It’s earnings versus Europe for global markets
NEW YORK STOCK investors will return to a tug of war between signs of domestic strength and overseas concerns next week as a batch of critical earnings reports look to add credence to the idea the economy is improving, while credit rating downgrades in Europe will keep that region’s difficulties in view.
Bank stocks will probably once again be a primary focus, as not only will European issues call the group’s profit outlook into question, but many key names report results. Equities have recently undergone a decoupling with respect to Europe’s sovereign debt crisis as signs of progress in the eurozone, along with improving US data, have pushed Wall Street higher on improved growth prospects.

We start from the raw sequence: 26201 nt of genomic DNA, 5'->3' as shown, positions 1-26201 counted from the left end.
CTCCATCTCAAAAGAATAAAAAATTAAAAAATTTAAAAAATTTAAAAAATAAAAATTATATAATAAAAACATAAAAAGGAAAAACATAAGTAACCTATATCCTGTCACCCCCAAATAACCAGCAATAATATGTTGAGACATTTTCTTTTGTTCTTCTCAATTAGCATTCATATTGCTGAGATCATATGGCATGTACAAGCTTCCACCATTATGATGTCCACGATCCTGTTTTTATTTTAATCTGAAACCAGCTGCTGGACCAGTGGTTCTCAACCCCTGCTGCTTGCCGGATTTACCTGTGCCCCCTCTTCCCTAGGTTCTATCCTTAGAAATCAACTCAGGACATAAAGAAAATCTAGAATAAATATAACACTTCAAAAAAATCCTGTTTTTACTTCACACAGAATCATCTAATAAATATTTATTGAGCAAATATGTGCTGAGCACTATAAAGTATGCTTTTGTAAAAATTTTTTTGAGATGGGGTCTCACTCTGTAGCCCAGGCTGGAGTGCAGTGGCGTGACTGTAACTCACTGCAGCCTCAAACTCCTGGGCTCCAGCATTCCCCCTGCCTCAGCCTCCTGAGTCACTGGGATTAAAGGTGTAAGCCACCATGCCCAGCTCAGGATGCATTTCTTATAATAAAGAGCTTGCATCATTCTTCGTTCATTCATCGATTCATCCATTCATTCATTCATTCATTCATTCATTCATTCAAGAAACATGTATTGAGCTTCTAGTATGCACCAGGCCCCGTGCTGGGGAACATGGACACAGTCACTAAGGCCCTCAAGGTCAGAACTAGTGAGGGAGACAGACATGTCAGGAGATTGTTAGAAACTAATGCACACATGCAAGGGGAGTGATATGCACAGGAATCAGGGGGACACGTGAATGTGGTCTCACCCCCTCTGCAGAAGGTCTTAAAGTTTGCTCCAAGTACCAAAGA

Financials have been a beneficiary of that rising tide, with Bank of America up 22 percent since the start of the year.
So far this month, the S&P 500 is up 2.5 percent, while the Dow is up 1.7 percent and the Nasdaq is up 4.1 percent.
“We’re going to see more volatility in the weeks ahead with tension between earnings and Europe,” said Christopher Sheldon, the Boston-based director of investment strategy at BNY Mellon Wealth Management, which oversees $171 billion globally.
“We want to see Europe resolved, but there will continue to be ups and downs, and while earnings will continue to be relatively good, we do expect slowing compared with 2011.” However, the uncertainty about Europe returned in a big way on Friday after Standard & Poor’s downgraded the ratings of several eurozone countries, including Italy, after the market closed. Talk of the downgrades spurred a selloff that erased most of the gains for the week, when the S&P rose for four straight sessions.
A downgrade could exacerbate the area’s difficulties and bring concerns about how they might affect US banks profits back to the forefront.